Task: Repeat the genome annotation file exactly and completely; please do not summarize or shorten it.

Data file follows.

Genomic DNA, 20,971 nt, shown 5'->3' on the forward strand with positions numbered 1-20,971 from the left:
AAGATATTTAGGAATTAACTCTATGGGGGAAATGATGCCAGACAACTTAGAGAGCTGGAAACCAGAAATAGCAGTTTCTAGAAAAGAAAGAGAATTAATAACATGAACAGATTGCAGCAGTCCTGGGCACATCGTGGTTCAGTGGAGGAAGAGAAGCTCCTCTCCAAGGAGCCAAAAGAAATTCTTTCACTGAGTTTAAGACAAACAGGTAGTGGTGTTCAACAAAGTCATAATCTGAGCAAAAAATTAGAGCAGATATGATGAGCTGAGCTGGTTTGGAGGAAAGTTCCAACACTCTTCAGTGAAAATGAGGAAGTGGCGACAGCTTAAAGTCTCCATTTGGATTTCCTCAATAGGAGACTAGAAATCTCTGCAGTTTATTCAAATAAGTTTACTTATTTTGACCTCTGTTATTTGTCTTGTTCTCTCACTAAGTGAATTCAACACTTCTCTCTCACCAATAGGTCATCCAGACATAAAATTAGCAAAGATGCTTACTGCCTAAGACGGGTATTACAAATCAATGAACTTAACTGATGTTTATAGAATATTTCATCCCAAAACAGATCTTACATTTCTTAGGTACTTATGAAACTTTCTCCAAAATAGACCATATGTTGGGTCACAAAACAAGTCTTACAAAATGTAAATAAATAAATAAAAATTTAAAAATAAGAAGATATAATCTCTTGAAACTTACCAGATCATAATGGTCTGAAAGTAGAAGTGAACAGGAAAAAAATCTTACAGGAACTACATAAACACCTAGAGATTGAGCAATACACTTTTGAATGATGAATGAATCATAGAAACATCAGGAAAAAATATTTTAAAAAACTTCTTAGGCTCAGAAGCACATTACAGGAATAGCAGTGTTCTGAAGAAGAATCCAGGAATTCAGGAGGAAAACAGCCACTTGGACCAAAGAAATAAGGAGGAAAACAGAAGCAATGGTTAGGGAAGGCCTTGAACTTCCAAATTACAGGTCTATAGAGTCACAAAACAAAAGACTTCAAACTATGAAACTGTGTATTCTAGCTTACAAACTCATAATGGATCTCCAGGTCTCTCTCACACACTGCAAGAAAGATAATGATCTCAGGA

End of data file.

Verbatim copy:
Genomic DNA, 20,971 nt, shown 5'->3' on the forward strand with positions numbered 1-20,971 from the left:
AAGATATTTAGGAATTAACTCTATGGGGGAAATGATGCCAGACAACTTAGAGAGCTGGAAACCAGAAATAGCAGTTTCTAGAAAAGAAAGAGAATTAATAACATGAACAGATTGCAGCAGTCCTGGGCACATCGTGGTTCAGTGGAGGAAGAGAAGCTCCTCTCCAAGGAGCCAAAAGAAATTCTTTCACTGAGTTTAAGACAAACAGGTAGTGGTGTTCAACAAAGTCATAATCTGAGCAAAAAATTAGAGCAGATATGATGAGCTGAGCTGGTTTGGAGGAAAGTTCCAACACTCTTCAGTGAAAATGAGGAAGTGGCGACAGCTTAAAGTCTCCATTTGGATTTCCTCAATAGGAGACTAGAAATCTCTGCAGTTTATTCAAATAAGTTTACTTATTTTGACCTCTGTTATTTGTCTTGTTCTCTCACTAAGTGAATTCAACACTTCTCTCTCACCAATAGGTCATCCAGACATAAAATTAGCAAAGATGCTTACTGCCTAAGACGGGTATTACAAATCAATGAACTTAACTGATGTTTATAGAATATTTCATCCCAAAACAGATCTTACATTTCTTAGGTACTTATGAAACTTTCTCCAAAATAGACCATATGTTGGGTCACAAAACAAGTCTTACAAAATGTAAATAAATAAATAAAAATTTAAAAATAAGAAGATATAATCTCTTGAAACTTACCAGATCATAATGGTCTGAAAGTAGAAGTGAACAGGAAAAAAATCTTACAGGAACTACATAAACACCTAGAGATTGAGCAATACACTTTTGAATGATGAATGAATCATAGAAACATCAGGAAAAAATATTTTAAAAAACTTCTTAGGCTCAGAAGCACATTACAGGAATAGCAGTGTTCTGAAGAAGAATCCAGGAATTCAGGAGGAAAACAGCCACTTGGACCAAAGAAATAAGGAGGAAAACAGAAGCAATGGTTAGGGAAGGCCTTGAACTTCCAAATTACAGGTCTATAGAGTCACAAAACAAAAGACTTCAAACTATGAAACTGTGTATTCTAGCTTACAAACTCATAATGGATCTCCAGGTCTCTCTCACACACTGCAAGAAAGATAATGATCTCAGGA